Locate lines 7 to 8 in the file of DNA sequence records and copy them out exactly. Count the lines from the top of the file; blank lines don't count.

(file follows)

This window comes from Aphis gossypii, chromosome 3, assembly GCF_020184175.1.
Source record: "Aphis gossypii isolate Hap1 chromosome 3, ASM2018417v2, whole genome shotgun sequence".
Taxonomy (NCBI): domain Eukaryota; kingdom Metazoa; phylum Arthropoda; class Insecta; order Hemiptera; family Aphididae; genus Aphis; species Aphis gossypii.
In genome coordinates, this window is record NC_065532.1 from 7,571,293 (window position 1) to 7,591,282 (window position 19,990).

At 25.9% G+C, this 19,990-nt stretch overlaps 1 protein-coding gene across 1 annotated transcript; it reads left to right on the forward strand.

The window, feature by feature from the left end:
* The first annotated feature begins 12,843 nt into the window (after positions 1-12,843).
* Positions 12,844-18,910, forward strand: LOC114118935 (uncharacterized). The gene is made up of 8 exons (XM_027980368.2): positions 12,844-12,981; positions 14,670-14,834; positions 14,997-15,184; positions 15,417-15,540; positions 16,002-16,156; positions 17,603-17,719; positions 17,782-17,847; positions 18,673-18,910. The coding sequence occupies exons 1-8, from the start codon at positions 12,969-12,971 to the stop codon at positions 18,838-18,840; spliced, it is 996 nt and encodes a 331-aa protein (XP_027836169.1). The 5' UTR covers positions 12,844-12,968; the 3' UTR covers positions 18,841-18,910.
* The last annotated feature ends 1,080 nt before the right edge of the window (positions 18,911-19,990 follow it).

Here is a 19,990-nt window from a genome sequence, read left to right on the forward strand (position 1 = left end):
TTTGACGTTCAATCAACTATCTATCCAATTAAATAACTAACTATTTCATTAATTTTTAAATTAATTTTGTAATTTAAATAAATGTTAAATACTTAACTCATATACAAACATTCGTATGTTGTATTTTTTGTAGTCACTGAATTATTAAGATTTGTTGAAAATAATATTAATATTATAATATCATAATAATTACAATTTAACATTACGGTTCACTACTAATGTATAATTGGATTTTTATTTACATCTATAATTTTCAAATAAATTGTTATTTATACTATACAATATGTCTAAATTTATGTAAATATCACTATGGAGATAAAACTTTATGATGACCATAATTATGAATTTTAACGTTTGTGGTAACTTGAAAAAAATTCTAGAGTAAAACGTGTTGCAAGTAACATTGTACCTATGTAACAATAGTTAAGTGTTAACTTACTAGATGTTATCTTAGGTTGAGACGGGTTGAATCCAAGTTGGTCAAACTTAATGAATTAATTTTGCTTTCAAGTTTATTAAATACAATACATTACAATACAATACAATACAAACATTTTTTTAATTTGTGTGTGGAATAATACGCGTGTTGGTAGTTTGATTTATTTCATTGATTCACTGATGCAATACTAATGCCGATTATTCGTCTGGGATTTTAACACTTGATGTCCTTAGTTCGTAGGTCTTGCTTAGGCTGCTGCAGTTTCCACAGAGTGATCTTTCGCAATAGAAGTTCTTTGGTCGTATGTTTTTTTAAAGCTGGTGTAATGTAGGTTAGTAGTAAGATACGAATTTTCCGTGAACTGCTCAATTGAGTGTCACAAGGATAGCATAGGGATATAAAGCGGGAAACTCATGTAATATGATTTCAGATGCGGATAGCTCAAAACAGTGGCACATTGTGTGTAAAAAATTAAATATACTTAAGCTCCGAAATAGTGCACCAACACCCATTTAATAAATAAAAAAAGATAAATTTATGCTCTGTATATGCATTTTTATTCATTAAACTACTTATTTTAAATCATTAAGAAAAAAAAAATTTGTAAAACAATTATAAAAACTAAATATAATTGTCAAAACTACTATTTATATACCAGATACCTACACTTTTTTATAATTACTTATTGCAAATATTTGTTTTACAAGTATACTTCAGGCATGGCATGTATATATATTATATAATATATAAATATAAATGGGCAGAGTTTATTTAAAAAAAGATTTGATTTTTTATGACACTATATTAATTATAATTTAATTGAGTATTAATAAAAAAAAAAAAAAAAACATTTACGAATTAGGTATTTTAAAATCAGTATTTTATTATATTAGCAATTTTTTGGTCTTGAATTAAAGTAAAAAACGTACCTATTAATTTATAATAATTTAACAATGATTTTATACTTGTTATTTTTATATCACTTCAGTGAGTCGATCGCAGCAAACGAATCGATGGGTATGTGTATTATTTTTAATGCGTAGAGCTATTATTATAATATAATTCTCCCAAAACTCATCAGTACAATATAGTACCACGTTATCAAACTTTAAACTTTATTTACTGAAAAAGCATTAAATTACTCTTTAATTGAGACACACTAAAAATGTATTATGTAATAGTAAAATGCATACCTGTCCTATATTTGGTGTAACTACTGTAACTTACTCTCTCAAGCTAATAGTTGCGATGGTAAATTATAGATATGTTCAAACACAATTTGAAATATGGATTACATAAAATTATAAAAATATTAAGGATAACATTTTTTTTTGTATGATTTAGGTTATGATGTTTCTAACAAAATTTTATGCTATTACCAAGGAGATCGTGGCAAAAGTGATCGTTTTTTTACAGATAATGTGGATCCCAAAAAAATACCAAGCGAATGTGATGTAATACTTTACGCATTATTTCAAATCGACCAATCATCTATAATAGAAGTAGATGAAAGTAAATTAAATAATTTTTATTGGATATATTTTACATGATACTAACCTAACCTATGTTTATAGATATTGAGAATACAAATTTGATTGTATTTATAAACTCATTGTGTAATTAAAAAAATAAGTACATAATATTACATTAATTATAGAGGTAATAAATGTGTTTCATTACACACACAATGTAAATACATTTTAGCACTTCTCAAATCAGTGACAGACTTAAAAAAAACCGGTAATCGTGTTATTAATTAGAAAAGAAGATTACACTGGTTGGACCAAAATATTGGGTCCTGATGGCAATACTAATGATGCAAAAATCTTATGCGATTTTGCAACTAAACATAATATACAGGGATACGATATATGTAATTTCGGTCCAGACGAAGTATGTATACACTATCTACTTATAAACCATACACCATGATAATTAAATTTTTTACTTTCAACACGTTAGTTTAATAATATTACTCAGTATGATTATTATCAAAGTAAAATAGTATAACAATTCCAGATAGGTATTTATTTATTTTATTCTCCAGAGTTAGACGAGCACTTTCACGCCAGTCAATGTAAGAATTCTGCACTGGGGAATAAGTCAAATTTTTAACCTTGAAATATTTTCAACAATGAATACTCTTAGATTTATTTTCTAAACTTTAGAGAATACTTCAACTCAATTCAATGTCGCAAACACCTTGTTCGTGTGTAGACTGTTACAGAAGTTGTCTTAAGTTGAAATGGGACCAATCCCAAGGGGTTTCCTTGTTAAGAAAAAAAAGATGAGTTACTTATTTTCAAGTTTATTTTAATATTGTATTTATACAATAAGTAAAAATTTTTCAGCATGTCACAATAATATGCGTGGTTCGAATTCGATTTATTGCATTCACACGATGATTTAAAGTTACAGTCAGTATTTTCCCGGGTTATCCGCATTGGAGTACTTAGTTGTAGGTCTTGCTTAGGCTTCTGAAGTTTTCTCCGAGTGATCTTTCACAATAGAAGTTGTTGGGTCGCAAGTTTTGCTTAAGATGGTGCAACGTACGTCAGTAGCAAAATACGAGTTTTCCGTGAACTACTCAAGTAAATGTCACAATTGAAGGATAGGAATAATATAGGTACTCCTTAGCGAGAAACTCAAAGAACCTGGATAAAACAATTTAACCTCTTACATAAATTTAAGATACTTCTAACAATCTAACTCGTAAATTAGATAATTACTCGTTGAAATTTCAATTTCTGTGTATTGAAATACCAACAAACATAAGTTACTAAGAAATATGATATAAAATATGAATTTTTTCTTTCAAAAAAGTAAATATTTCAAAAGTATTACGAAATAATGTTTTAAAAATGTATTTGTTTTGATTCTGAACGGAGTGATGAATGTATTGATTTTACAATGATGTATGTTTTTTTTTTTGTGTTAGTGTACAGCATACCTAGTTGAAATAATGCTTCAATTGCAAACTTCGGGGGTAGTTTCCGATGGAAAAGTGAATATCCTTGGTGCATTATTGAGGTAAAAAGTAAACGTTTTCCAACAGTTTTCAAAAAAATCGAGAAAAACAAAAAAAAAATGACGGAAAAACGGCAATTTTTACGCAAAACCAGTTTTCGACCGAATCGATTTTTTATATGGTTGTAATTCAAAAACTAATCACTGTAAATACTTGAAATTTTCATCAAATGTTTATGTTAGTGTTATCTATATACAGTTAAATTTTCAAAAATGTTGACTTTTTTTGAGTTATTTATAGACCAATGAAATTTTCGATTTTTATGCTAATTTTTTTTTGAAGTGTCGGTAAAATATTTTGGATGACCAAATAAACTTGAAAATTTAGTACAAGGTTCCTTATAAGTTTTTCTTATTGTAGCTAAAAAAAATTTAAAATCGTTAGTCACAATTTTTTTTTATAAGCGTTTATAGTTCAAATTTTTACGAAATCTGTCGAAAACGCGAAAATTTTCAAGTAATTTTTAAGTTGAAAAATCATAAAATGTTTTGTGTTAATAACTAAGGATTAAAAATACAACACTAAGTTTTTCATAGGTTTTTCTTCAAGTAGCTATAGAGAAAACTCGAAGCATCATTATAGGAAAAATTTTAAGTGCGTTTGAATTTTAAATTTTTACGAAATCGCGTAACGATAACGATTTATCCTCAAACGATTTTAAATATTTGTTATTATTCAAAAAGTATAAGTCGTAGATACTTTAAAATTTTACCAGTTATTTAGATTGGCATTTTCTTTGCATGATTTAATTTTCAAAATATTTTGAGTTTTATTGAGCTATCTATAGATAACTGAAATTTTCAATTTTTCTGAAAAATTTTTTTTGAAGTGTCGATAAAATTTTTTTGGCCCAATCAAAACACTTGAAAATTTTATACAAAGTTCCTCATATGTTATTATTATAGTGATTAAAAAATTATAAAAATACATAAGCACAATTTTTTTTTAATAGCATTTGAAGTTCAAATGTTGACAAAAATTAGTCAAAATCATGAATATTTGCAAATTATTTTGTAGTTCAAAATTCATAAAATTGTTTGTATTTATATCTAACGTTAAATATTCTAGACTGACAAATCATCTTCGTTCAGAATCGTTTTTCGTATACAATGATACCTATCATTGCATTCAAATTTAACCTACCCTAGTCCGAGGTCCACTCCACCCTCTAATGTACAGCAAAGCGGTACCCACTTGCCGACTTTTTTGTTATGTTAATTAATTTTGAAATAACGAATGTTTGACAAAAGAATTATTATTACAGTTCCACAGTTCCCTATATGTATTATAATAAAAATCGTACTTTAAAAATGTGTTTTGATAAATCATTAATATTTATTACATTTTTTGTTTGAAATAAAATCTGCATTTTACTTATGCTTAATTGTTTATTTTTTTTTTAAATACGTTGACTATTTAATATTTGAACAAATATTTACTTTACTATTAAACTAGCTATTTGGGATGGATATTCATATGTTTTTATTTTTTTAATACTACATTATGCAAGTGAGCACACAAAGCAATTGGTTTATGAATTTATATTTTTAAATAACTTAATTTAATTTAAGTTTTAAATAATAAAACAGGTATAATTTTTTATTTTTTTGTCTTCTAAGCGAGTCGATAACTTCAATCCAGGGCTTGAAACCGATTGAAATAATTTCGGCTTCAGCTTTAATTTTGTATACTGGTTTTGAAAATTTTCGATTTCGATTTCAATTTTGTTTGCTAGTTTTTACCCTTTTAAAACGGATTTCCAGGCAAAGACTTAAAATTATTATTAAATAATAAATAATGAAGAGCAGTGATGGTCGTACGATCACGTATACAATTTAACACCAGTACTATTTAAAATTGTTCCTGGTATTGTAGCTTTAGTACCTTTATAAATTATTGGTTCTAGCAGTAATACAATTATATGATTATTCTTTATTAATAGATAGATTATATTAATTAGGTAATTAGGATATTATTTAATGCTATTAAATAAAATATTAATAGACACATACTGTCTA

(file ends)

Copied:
* The first annotated feature begins 12,843 nt into the window (after positions 1-12,843).
* Positions 12,844-18,910, forward strand: LOC114118935 (uncharacterized). The gene is made up of 8 exons (XM_027980368.2): positions 12,844-12,981; positions 14,670-14,834; positions 14,997-15,184; positions 15,417-15,540; positions 16,002-16,156; positions 17,603-17,719; positions 17,782-17,847; positions 18,673-18,910. The coding sequence occupies exons 1-8, from the start codon at positions 12,969-12,971 to the stop codon at positions 18,838-18,840; spliced, it is 996 nt and encodes a 331-aa protein (XP_027836169.1). The 5' UTR covers positions 12,844-12,968; the 3' UTR covers positions 18,841-18,910.